A few weeks ago, my little fam was roadtripping to Minnesota and Brent agreed to pass the time by listening to podcasts with me. (Or did I force him? Can’t remember now.)
(You’ve probably noticed that I’ve become a huge podcast addict since I started spending almost 2 hours a day commuting–some of my favs are Balanced Bites, Ben Greenfield Fitness, Underground Wellness, Jillian, and Fit Girl.)
Vani’s all about digging up truths about harmful ingredients in processed foods and targeting brands that pose dangers to our health. She’s performed dramatically revealing investigations and even launched cease-and-desist style petitions against brands like Chick-fil-A, Subway, Pepperidge Farm, and a zillion others. She even dug up some dirt on beer (gasp!) and Trader Joe’s (GAAAASP!!).
The podcast got some serious conversation going in the car–I mean, I could tell Brent was pretty shaken up about that beer thing. Weeks later, his go-to phrase is still “what would the Food Babe say about this?!?”
Ok. So let me back up.
I consider myself a pretty level-headed person, so when I sense any kind of sensationalistic “THE GOVERNMENT IS TRYING TO KILL US!!” style tactics, I tend to automatically doubt everything being said. (And I can’t wait to see what kind of traffic that phrase is going to bring me…)
But here’s the problem with the Food Babe’s arguments: I agree with them.
It’s easy to say “yeah, yeah, everything in our environment is giving us cancer and killing us, WE GET IT” but isn’t that kind of a cop-out? If we do actually believe there’s some truth to all this, why are we so unmotivated to do anything about it?
I remember hearing this example (although I can’t for the life of me remember where I heard it): If a total stranger handed you a white pill and said “eat this,” you would run screaming in the other direction. (Or politely decline, I guess, depending on your temperament.) I mean, what’s in it? What will it do to me?? And, understandably, WHO ARE YOU?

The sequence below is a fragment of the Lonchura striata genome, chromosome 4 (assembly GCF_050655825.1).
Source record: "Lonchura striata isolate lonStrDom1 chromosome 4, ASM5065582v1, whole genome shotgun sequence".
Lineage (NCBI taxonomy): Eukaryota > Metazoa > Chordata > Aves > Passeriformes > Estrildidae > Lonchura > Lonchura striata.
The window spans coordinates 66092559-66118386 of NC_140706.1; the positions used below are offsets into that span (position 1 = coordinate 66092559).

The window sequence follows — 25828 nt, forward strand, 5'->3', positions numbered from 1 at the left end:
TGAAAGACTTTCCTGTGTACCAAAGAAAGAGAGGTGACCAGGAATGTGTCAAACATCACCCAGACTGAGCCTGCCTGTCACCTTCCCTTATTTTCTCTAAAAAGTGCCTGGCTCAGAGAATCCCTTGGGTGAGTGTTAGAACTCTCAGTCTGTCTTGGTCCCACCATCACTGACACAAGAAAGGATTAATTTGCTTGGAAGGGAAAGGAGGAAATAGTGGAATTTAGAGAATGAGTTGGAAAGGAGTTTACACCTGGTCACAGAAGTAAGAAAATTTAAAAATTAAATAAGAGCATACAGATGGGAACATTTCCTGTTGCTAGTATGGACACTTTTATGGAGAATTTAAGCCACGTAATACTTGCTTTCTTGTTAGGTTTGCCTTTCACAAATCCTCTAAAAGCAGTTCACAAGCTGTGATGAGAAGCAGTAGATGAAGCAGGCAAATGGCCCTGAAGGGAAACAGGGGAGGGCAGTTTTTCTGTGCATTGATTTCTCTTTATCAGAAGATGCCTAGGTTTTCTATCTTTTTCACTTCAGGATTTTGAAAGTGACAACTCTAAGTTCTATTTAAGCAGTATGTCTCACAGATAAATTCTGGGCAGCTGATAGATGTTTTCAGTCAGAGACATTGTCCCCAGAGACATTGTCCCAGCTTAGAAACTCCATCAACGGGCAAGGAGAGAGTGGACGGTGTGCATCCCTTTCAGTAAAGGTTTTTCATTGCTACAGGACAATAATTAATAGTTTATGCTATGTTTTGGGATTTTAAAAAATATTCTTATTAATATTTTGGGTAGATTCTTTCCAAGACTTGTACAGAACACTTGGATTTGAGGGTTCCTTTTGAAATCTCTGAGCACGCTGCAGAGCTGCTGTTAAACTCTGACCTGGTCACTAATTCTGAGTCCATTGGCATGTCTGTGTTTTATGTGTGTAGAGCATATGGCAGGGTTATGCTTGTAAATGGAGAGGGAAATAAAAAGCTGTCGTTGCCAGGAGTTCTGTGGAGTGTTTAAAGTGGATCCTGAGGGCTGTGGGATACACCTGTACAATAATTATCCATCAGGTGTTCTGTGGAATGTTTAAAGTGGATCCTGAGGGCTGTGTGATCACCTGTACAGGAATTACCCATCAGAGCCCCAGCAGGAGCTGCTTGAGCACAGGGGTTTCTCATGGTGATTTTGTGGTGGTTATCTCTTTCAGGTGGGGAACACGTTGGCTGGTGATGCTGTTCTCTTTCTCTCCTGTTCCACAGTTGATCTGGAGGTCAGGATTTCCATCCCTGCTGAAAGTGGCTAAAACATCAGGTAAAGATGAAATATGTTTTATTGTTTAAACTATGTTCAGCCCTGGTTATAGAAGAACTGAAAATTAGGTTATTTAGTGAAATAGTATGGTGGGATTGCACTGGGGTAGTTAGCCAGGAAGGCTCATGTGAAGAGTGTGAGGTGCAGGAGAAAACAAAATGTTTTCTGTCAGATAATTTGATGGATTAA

But as long as something sort of resembles a food we’re familiar with, a lot of people are comfortable with the “I don’t want to know what’s in it” approach to eating. We assume that, because everything in our country is so rigorously examined and tested and critiqued by Smart People Who Know Things, brands wouldn’t be allowed to sell us things that will really hurt us. Like–not really.
And yet, even if you don’t believe all of this, you can’t really deny that, to some extent, they are doing that. (Even though they’re not allowed to in many other countries.) It’s not at all hard to dig up a product that’s loaded with GMOs, chemicals, additives, artificial ingredients, and/or carcinogens–aka stuff that makes our bodies say “boooo!” with the double thumbs-down.
My problem is: once I start digging into this stuff and eyeballing labels and thinking bad thoughts about every single establishment that prepares food on this earth, I find myself falling into this big rabbit hole. I reject one thing, and then another thing, and another, and all of a sudden, I’m a hippie, living on a homestead, dressed in hemp, growing beets in my backyard and raising goats. (P.S. I live in a very free-spirited city, so hippie is a positive word to me. If it means something different to you, replace it with “health- and environmentally-conscious person.” There. Now everyone’s happy.)
(Wanderlust is a great movie BTW.)
So that’s obviously not happening anytime soon. (Hemp clothing looks itchy…)
But seriously: the cost of actually “doing something” about all this, in our society, is HUGE. To skip the readily available foods for the healthier but more obscure alternatives, to do the research, to plan the meals. It’s expensive, it’s inconvenient, it takes crazy amounts of time and dedication, and–possibly most importantly–it’s just not the cool thing to do.
I mean, I’m nothing if I’m not cool. (Haha. Definitely kidding.)
What I mean by that is: if we look around and 95% of the people we interact with every day are doing one thing, the most flawless research and compelling arguments in the world are going to be hard-pressed to get us to do something different. Even if we believe them, we’ll still sit on our hands, because why isn’t everyone else doing it then?
Do you really have to renounce all of your modern-person ways and move to an organic beet farm (I’m not sure what it is about beets today) to live comfortably, knowing that you’re not sucking down carcinogens all day long?
Um, in other words…
How do you balance healthy living with modern living?
I’ll give my take on this in another post, but I’d love to hear your thoughts in the meantime!